What made me fall in love with music was my experience as a child listening to the Guarneri String Quartet.

My family moved a lot when I was growing up, and one constant in my life was that no matter wherever we lived, the Guarneri would be there, on one of their stops on tour.

Going to those concerts sparked in me a passion for the sound of a string quartet and of each instrument, particularly the viola, of course.

The violist of the quartet, Michael Tree, was always gracious in talking to my dad and me after concerts. He had a sparkle in his eye and an engaging manner on and off stage. At that impressionable age, I knew I wanted to be a violist like Michael Tree!

Those Guarneri String Quartet performances have really stayed with me throughout my life.

Melia Watras, violist



The music that first made me love music came in a variety pack.

My earliest memories of the music wafting through the living-room included my father’s big band collection, most notably the Tommy Dorsey Orchestra, in particular, “Song of India” and “Marie.” My mother’s playlist included Nat King Cole, Judy Garland and Tito Puente. I also wore out her LP of Oscar Levant playing Gershwin’s “Rhapsody in Blue.”

Our low-fi Zenith and RCA record player consoles were constantly in use. On my stack of 45s, I first recall Elvis’s version of “Hound Dog”, and “Red Rubber Ball” by The Cyrkle.

My gateway musical was “Carousel,” prompting my lifelong love affair with musical theatre, consuming everything Rodgers and Hammerstein, Lerner and Loewe and Stephen Sondheim produced.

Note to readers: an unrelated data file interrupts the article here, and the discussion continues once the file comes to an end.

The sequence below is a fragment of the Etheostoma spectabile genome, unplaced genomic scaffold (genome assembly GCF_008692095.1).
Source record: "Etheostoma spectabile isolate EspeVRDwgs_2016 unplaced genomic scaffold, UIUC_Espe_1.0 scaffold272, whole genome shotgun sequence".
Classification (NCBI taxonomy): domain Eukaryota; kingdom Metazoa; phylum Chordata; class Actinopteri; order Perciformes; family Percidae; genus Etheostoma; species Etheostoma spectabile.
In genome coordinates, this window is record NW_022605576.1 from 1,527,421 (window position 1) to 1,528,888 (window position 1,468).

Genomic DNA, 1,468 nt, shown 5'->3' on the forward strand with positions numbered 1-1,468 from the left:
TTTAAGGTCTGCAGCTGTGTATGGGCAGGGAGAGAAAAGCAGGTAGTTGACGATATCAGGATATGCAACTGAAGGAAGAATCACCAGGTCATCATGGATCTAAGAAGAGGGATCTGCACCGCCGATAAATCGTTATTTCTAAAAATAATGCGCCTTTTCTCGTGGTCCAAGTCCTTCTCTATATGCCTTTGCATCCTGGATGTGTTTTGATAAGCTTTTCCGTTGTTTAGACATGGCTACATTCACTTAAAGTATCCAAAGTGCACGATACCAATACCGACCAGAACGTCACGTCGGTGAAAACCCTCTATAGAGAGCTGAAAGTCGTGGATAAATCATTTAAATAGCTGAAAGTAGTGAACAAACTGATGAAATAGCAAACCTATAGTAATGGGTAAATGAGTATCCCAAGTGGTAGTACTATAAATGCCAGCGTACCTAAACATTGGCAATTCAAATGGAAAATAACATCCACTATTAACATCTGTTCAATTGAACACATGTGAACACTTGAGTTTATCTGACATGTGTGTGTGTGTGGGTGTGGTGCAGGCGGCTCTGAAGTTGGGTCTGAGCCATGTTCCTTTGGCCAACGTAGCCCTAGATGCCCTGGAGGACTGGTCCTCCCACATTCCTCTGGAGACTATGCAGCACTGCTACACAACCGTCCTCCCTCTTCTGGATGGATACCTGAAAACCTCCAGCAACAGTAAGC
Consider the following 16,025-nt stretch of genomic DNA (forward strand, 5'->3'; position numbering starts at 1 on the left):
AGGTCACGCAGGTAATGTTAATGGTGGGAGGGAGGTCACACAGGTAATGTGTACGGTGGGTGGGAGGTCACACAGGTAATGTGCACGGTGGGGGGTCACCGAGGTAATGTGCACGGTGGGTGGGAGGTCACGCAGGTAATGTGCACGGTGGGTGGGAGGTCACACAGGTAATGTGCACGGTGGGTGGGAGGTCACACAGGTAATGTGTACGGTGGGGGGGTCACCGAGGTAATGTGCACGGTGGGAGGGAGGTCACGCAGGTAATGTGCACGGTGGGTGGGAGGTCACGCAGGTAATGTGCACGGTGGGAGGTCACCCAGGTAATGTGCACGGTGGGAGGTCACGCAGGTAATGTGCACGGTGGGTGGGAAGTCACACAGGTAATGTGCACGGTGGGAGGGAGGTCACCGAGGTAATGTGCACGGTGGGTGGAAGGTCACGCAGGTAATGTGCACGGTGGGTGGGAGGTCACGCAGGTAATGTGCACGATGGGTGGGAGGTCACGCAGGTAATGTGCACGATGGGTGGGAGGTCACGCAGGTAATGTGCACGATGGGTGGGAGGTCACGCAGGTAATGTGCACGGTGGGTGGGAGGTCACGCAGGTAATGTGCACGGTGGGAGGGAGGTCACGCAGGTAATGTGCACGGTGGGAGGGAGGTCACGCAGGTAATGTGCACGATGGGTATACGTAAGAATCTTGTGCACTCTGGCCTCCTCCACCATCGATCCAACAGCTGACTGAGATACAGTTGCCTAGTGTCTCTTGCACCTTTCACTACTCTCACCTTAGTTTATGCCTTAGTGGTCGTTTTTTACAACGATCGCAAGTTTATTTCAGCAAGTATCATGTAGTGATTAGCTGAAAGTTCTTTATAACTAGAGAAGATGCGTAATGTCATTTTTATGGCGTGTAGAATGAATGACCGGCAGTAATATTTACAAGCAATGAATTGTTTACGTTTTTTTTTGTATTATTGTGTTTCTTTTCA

I was a little slow picking up on the British Invasion, and I began to cotton to opera in college.

Music! Such a language!

Steve Gladstone, actor, writer, a.k.a “The Blind Dude”




Kevin Michael Holzman, music director and conductor; Sebastian Serrano, guest conductor; Rob Stull, guest conductor; Rick VanMatre, saxophone soloist

Saturday, March 2, 2019 Patricia Corbett Theater 8:00 p.m.

Toccata Marziale – Ralph Vaughan Williams; Adagio para instrumentos de viento – Joaquin Rodrigo; Concerto for Saxophone and Wind Orchestra – Kimothy Pensyl; The Winds of Nagual – Michael Colgrass

The CCM Wind Symphony is an ensemble of some four dozen undergraduate wind players augmented by a hefty percussion section, a pair of string basses, piano, and harp.

Quite capable of undertaking any contemporary full-scale composition for brass and woodwinds, they did precisely that in their Saturday March 2 concert at CCM’s intimate Patricia Corbett Theater.

Leading the young players, Kevin Michael Holzman, a recent and welcome addition to the Conservatory’s faculty of performing artists, was joined by two talented young candidates for graduate degrees in conducting.

Sebastian Serrano helmed the ensemble with elegant clarity in the opening Toccata Marziale, a 1942 extended fanfare for brass and woodwinds.

Joaquin Rodrigo’s Adagio for Wind Instruments is a single-movement composition replete with melismatic melodies redolent of the Moorish side of the Spanish musical soul. Rob Stull elicited some very nice work from the oboes, clarinets and flutes in the orchestra.

The anticipated appearance of saxophonist Rick van Matre in the American premiere of Kimothy Pensyl’s Concerto for Saxophone and Wind Orchestra drew a sizeable crowd to the event. Pensyl’s work is a freely polytonal, jazz-inflected tone poem in which movement seamlessly follows movement, stopping just long enough for a pair of dazzling cadenzas. Filled with unexpected harmonic twists and turns, lyrical one moment, vividly blunt and bold the next, the music imaginatively replicates the unpredictability of nature in a Korean island that is home to a sleeping volcano.

Pensyl knows how to write for the orchestra and for his soloist, both an esteemed friend of his and a musical colleague with whom he has been playing for quite some time.